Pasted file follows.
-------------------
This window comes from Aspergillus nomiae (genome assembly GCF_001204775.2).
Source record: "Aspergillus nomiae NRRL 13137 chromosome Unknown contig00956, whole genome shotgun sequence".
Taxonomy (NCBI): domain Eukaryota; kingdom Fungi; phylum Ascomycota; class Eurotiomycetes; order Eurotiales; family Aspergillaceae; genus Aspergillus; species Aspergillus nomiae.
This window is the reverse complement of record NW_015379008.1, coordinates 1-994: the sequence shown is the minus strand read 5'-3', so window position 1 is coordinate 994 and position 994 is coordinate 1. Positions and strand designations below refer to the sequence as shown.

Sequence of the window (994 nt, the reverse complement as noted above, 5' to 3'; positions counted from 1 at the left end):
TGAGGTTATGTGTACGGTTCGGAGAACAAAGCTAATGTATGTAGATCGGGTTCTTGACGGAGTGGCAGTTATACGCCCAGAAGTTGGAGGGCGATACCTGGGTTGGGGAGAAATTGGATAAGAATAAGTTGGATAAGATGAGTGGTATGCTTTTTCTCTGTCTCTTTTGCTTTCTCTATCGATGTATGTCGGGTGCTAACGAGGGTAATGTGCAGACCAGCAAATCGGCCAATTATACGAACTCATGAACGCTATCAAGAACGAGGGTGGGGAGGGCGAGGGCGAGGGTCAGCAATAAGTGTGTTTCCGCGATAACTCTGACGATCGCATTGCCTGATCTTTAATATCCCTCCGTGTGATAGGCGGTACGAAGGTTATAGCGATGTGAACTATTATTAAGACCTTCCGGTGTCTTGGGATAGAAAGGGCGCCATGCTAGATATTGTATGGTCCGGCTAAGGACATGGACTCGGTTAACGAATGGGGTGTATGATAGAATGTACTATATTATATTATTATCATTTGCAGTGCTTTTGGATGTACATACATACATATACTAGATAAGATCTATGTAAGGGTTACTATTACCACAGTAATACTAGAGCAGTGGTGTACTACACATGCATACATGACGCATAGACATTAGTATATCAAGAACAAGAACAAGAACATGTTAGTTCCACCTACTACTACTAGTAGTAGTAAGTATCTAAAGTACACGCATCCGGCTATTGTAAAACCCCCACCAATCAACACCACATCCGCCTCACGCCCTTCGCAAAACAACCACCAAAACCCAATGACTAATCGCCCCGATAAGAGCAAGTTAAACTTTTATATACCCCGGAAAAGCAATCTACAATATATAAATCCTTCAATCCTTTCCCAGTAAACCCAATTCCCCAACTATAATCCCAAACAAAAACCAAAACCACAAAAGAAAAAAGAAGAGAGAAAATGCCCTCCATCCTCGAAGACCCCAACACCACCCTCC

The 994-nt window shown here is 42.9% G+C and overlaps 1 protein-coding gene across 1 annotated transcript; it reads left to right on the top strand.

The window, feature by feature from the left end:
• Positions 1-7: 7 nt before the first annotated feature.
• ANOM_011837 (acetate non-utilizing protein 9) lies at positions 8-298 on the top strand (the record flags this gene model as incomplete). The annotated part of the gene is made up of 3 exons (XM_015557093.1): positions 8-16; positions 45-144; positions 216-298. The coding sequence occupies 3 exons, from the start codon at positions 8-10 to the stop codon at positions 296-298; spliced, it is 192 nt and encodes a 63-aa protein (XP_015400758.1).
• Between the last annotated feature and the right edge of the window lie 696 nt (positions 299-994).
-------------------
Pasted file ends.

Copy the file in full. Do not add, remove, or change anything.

This window comes from Aspergillus nomiae (genome assembly GCF_001204775.2).
Source record: "Aspergillus nomiae NRRL 13137 chromosome Unknown contig00956, whole genome shotgun sequence".
Taxonomy (NCBI): domain Eukaryota; kingdom Fungi; phylum Ascomycota; class Eurotiomycetes; order Eurotiales; family Aspergillaceae; genus Aspergillus; species Aspergillus nomiae.
This window is the reverse complement of record NW_015379008.1, coordinates 1-994: the sequence shown is the minus strand read 5'-3', so window position 1 is coordinate 994 and position 994 is coordinate 1. Positions and strand designations below refer to the sequence as shown.

Sequence of the window (994 nt, the reverse complement as noted above, 5' to 3'; positions counted from 1 at the left end):
TGAGGTTATGTGTACGGTTCGGAGAACAAAGCTAATGTATGTAGATCGGGTTCTTGACGGAGTGGCAGTTATACGCCCAGAAGTTGGAGGGCGATACCTGGGTTGGGGAGAAATTGGATAAGAATAAGTTGGATAAGATGAGTGGTATGCTTTTTCTCTGTCTCTTTTGCTTTCTCTATCGATGTATGTCGGGTGCTAACGAGGGTAATGTGCAGACCAGCAAATCGGCCAATTATACGAACTCATGAACGCTATCAAGAACGAGGGTGGGGAGGGCGAGGGCGAGGGTCAGCAATAAGTGTGTTTCCGCGATAACTCTGACGATCGCATTGCCTGATCTTTAATATCCCTCCGTGTGATAGGCGGTACGAAGGTTATAGCGATGTGAACTATTATTAAGACCTTCCGGTGTCTTGGGATAGAAAGGGCGCCATGCTAGATATTGTATGGTCCGGCTAAGGACATGGACTCGGTTAACGAATGGGGTGTATGATAGAATGTACTATATTATATTATTATCATTTGCAGTGCTTTTGGATGTACATACATACATATACTAGATAAGATCTATGTAAGGGTTACTATTACCACAGTAATACTAGAGCAGTGGTGTACTACACATGCATACATGACGCATAGACATTAGTATATCAAGAACAAGAACAAGAACATGTTAGTTCCACCTACTACTACTAGTAGTAGTAAGTATCTAAAGTACACGCATCCGGCTATTGTAAAACCCCCACCAATCAACACCACATCCGCCTCACGCCCTTCGCAAAACAACCACCAAAACCCAATGACTAATCGCCCCGATAAGAGCAAGTTAAACTTTTATATACCCCGGAAAAGCAATCTACAATATATAAATCCTTCAATCCTTTCCCAGTAAACCCAATTCCCCAACTATAATCCCAAACAAAAACCAAAACCACAAAAGAAAAAAGAAGAGAGAAAATGCCCTCCATCCTCGAAGACCCCAACACCACCCTCC

The 994-nt window shown here is 42.9% G+C and overlaps 1 protein-coding gene across 1 annotated transcript; it reads left to right on the top strand.

The window, feature by feature from the left end:
• Positions 1-7: 7 nt before the first annotated feature.
• ANOM_011837 (acetate non-utilizing protein 9) lies at positions 8-298 on the top strand (the record flags this gene model as incomplete). The annotated part of the gene is made up of 3 exons (XM_015557093.1): positions 8-16; positions 45-144; positions 216-298. The coding sequence occupies 3 exons, from the start codon at positions 8-10 to the stop codon at positions 296-298; spliced, it is 192 nt and encodes a 63-aa protein (XP_015400758.1).
• Between the last annotated feature and the right edge of the window lie 696 nt (positions 299-994).